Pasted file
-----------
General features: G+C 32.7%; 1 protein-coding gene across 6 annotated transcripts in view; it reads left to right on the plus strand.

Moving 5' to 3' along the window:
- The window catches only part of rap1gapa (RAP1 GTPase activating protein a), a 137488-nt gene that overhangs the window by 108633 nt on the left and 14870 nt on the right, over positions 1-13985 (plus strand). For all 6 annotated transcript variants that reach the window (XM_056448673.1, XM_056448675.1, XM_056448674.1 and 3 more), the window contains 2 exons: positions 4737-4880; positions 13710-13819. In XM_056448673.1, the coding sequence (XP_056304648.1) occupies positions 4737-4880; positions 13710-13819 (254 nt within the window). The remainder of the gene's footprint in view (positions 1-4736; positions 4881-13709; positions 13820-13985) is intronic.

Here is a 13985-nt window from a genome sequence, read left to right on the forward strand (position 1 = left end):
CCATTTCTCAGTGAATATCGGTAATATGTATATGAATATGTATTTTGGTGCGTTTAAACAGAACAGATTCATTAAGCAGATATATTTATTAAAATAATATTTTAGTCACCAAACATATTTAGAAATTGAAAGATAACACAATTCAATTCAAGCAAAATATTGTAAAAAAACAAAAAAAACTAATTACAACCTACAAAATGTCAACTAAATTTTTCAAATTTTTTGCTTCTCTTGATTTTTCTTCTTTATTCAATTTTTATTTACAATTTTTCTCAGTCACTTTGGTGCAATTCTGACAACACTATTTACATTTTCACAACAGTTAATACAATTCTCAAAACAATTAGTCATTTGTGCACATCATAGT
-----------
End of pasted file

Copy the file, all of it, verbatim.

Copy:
General features: G+C 32.7%; 1 protein-coding gene across 6 annotated transcripts in view; it reads left to right on the plus strand.

Moving 5' to 3' along the window:
- The window catches only part of rap1gapa (RAP1 GTPase activating protein a), a 137488-nt gene that overhangs the window by 108633 nt on the left and 14870 nt on the right, over positions 1-13985 (plus strand). For all 6 annotated transcript variants that reach the window (XM_056448673.1, XM_056448675.1, XM_056448674.1 and 3 more), the window contains 2 exons: positions 4737-4880; positions 13710-13819. In XM_056448673.1, the coding sequence (XP_056304648.1) occupies positions 4737-4880; positions 13710-13819 (254 nt within the window). The remainder of the gene's footprint in view (positions 1-4736; positions 4881-13709; positions 13820-13985) is intronic.

Here is a 13985-nt window from a genome sequence, read left to right on the forward strand (position 1 = left end):
CCATTTCTCAGTGAATATCGGTAATATGTATATGAATATGTATTTTGGTGCGTTTAAACAGAACAGATTCATTAAGCAGATATATTTATTAAAATAATATTTTAGTCACCAAACATATTTAGAAATTGAAAGATAACACAATTCAATTCAAGCAAAATATTGTAAAAAAACAAAAAAAACTAATTACAACCTACAAAATGTCAACTAAATTTTTCAAATTTTTTGCTTCTCTTGATTTTTCTTCTTTATTCAATTTTTATTTACAATTTTTCTCAGTCACTTTGGTGCAATTCTGACAACACTATTTACATTTTCACAACAGTTAATACAATTCTCAAAACAATTAGTCATTTGTGCACATCATAGT